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Painted Cabinets

scott brady

Met with customer about painted finish, we typically spray conversion varnish. She did not like the smooth feeling and said it looked to plasticly. Showed me some doors from another cabinet she had that was definitely finished with a brush, very light strokes. I talked to a painter friend that said in the old days they would brush oil, but latex was to much trouble.

Any suggestions to achieve this finish? Thanks

2/7/20       #2: Painted Cabinets ...
Leo G Member

Spray painting won't look like brushed.

Best you might be able to do is to spray your primer with lots of retarder and brush it to get the brush marks.

Then sand it with scotchbrite or other woven abrasive and then spray your finish. It's still going to feel smooth but you might get the brush marks showing through.

2/8/20       #3: Painted Cabinets ...

We offer a finish with brush strokes (haven't done one in awhile), we prime with Clawlock, than spray Satin Impervo following with brush strokes, it takes time to brush and dry but we up charge for such a service.

2/8/20       #4: Painted Cabinets ...

Personally I think brushed painted cabinets looks cheap
But sometimes clients like to do an accent piece of furniture or maybe the island in the kitchen
I did such a job like that back in 2012
The perimeter cabinets were one color and the island another with brush strokes
I didn't finished the cabinets just installed
But I do know they used post cat finishing products to get the look and feel
I can try to touch base with the manufacturer and see if I can get the info on how they did it

2/8/20       #5: Painted Cabinets ...

I like what Leo is saying. General Finish has a WB brushable pigmented finish. You could brush the GF either on raw wood or the 2nd coat then topped with GF's pigmented Enduro line. Or you could possibly use GF's brushable clear line in the same manner to get the right look.
Charge em whatever you do because it won't be fun.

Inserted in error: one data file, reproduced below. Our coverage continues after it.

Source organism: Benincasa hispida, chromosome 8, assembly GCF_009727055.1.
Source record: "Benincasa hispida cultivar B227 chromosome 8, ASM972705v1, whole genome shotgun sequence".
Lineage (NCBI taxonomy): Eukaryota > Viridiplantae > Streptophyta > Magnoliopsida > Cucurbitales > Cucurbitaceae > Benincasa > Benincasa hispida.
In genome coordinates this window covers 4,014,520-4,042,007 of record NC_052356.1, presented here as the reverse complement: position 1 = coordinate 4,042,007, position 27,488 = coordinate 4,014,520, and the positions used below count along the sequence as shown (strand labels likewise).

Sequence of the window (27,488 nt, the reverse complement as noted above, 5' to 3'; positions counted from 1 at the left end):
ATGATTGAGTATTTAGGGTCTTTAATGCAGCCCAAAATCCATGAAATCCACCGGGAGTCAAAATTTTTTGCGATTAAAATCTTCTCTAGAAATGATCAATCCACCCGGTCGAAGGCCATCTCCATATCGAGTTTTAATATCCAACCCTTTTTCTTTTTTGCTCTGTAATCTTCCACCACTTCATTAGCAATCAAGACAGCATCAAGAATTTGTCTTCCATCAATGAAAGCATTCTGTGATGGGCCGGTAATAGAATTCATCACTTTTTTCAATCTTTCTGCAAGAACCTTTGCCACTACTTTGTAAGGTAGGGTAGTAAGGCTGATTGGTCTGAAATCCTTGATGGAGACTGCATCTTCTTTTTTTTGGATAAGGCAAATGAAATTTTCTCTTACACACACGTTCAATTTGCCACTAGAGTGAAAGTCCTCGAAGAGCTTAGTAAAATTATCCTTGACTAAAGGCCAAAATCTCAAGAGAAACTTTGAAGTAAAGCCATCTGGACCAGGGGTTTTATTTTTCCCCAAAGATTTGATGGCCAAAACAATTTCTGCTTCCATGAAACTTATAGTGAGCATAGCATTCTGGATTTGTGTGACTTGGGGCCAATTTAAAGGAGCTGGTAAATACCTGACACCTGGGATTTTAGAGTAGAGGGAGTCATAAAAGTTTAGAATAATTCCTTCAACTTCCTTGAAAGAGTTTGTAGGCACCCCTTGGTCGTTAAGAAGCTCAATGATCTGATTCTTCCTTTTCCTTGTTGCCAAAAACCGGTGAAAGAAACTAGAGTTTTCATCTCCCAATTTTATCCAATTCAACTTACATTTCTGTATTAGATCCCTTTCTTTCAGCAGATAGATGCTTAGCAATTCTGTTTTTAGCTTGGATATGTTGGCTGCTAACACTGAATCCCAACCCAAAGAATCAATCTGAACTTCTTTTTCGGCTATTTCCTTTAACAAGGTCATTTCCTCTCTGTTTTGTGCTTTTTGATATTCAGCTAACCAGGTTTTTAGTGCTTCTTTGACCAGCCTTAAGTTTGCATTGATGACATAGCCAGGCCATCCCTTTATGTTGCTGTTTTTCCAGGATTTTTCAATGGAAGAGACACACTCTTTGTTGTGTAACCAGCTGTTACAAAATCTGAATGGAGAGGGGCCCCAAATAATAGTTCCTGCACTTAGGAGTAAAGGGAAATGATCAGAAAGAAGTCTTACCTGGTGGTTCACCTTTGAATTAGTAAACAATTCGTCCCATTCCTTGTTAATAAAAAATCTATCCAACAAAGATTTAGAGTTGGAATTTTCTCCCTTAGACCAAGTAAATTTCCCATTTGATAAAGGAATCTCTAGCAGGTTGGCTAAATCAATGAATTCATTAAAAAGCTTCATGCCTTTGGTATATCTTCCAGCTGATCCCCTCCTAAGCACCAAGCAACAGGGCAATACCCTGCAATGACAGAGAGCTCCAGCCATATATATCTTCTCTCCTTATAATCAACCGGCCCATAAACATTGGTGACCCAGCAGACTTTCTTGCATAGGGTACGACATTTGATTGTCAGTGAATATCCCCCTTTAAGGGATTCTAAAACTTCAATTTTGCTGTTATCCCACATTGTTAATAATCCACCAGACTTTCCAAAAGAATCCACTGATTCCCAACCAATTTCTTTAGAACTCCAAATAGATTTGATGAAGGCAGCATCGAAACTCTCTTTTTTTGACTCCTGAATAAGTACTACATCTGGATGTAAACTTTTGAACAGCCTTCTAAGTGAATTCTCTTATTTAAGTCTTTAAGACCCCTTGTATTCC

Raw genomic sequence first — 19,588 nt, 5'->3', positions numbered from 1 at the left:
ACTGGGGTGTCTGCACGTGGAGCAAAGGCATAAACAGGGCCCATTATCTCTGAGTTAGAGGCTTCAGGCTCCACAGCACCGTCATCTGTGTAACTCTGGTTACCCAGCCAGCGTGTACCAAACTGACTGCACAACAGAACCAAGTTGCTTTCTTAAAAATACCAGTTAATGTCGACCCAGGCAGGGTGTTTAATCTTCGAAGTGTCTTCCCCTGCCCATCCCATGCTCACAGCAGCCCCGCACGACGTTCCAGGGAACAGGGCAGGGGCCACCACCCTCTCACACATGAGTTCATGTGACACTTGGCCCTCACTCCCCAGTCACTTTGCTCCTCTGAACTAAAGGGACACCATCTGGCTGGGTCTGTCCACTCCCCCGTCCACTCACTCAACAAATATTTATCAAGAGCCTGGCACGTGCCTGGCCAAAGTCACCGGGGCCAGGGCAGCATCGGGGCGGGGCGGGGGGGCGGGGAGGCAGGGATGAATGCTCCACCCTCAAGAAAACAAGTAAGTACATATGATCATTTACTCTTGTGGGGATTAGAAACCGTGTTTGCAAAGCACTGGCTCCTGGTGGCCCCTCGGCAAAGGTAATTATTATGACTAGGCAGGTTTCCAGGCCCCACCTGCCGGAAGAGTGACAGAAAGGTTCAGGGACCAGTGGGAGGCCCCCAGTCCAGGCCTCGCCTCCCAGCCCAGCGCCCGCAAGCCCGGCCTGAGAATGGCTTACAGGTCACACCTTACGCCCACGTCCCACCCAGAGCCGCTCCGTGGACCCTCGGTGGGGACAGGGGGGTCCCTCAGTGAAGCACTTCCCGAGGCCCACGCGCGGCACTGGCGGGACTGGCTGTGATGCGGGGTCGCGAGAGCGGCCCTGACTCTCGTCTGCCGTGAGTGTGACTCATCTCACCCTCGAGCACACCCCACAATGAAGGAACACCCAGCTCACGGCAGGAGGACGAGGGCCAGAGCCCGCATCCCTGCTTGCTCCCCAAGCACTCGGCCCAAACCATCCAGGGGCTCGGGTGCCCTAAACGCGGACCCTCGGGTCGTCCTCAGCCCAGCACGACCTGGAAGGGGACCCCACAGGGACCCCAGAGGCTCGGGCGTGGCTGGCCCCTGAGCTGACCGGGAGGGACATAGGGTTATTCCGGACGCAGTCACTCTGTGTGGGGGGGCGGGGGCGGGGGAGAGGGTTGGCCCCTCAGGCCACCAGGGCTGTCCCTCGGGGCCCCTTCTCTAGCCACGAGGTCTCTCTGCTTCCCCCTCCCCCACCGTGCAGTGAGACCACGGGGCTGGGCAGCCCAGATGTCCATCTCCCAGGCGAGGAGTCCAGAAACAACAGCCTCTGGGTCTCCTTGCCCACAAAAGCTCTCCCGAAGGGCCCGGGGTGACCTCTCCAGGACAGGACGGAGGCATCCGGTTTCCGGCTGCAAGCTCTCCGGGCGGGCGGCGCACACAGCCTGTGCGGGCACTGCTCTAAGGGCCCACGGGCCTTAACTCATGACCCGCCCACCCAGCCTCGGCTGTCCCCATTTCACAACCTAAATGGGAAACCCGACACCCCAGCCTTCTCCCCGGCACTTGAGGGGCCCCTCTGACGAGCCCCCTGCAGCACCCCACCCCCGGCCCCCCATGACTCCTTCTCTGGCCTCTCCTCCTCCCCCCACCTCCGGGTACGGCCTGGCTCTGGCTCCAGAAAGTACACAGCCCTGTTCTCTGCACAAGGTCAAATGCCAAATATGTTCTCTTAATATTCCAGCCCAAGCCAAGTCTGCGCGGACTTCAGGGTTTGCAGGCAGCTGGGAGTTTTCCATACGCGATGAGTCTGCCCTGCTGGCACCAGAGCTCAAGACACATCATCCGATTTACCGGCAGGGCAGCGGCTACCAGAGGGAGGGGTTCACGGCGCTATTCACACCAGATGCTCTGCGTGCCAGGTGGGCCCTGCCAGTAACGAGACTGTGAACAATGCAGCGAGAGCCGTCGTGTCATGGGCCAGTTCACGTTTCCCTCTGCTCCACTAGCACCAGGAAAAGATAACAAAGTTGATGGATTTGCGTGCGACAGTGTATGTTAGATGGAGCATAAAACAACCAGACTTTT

2/8/20       #6: Painted Cabinets ...
dan shaf Member

We do some serious high end houses, the kind that you see in movies. Painted finishes are in, like it or not as finishers. I hate it.

The wood is sanded to 120 grit using a random orbit sander, peel and stick no vacuum holes pad. We feel that hook & loop is more like using a cushioned abrasive instead of like block sanding. MDF is sanded to 320, and I mean sanded, to the point where it's almost burnished. If the mdf soaks up the primer then it hasn't been sanded to our standards. A bad primer coat telegraphs through the topcoat. A poorly prepped substrate also telegraphs through the topcoat.
We do latex. We lay down a coat of oil based primer, thinned 25% with naphtha.

The primed surfaces are sanded with 320 grit, also random orbit sanders, peel & stick discs, usually 3M yellow bond (U-216?).

Then we lay down a latex topcoat, usually Benjamin Moore Satin Impervo, thinned 10% with water. For both oil base and the latex we use CAS (not HVLP, not LVLP, CAS = Conventional Air Supply). guns with 1.4mm fluid tips/needles. We boxcoat when possible, or do wet on almost-wet topcoats.

Then there's a 2nd topcoat. If it's going to be brushed on, that's done on site after installations by regular painting crews. They will scuff our sprayed latex with 320 or 400, either block sanding or ROS or both and brush on their topcoats, the same stuff that we sprayed in the shop.

If the spec is for a delivered latex, we do both topcoats in the shop, everything is sprayed. The first topcoat is scuffed with 3M's 600 grit wet/dry sandpaper by hand. The sandpaper clogs easily, but that's what we use because of the quality of the scratch pattern. The latex looks just like any other satin film-forming finish, minus any decent durability, of course.

We DON'T do latex over Clawlock to my objections. Our other finisher feels that the latex will peel, eventually. True or not, for sure, the best adhesion of the latex is over the oil based primer and because of our unique client base, we err on the4 side of caution as well as finish mythology (my opinion, not the other finisher's opinion).

We have a long and established track record for what we do and for whom we do it. These customers tell us their wants, what they want to pay for. We oblige.

We don't reinvent the wheel, even going back to using regular spray guns.

2/8/20       #7: Painted Cabinets ...
dan shaf Member

Regarding brushing a catalyzed or post catalyzed coating, you can do that, meaning it's possible, but here is a reason that you would not want to do that:

Wet and dry mil thicknesses, especially the dry mil thickness of a brush stroke. That thickness will likely exceed the 4-5 dry mils of thickness that is the tolerance level for many of the solvent based coatings that we use. Never mind durablity - a painted finish has no durability to begin with - but performance is different than durability. Performance of a coating relates to the way that the film survives as an intact film. Will it shatter or fracture? Will it lose adherence? It could. Likely? Probably not. Most likely not. I've done it, brushed on a post-cat, thick like pudding. Ok, not that thick, but you get my point.